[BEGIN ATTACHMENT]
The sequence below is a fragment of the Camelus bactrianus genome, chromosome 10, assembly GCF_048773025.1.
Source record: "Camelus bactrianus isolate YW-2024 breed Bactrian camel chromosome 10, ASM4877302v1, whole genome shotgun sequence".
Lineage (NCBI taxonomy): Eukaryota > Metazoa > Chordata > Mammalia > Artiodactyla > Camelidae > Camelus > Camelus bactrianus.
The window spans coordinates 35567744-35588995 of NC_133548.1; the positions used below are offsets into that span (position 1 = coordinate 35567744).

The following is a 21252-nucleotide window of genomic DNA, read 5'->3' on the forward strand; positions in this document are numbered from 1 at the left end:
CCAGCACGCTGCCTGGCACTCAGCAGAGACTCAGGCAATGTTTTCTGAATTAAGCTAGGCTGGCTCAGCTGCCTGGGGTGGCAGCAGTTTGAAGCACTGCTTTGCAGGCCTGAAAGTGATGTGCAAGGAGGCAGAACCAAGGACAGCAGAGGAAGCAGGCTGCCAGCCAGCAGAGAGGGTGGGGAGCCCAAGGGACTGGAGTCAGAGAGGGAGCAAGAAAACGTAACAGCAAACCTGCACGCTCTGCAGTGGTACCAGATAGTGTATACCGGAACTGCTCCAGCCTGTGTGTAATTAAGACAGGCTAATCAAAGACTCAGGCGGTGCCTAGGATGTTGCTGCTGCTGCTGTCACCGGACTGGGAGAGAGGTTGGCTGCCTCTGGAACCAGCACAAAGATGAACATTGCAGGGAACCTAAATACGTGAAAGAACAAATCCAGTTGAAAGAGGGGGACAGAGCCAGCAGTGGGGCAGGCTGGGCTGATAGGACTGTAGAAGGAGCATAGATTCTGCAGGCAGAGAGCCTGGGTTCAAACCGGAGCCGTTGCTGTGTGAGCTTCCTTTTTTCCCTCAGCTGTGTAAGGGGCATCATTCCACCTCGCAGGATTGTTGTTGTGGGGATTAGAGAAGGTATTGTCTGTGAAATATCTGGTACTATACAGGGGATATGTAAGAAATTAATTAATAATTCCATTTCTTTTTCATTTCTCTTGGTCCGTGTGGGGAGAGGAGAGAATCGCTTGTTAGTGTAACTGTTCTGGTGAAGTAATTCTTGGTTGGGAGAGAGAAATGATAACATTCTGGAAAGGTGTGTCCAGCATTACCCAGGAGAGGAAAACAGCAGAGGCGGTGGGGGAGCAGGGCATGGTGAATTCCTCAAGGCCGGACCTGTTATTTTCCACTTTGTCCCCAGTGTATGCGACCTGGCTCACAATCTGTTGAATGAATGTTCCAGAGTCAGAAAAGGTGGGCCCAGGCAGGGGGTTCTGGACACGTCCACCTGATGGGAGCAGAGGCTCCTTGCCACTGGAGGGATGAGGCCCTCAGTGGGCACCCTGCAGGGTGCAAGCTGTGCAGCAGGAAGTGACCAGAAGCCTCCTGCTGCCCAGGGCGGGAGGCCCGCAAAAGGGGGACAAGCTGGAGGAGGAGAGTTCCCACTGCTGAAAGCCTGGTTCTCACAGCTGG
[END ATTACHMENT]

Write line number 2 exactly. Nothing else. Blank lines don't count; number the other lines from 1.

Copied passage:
Source record: "Camelus bactrianus isolate YW-2024 breed Bactrian camel chromosome 10, ASM4877302v1, whole genome shotgun sequence".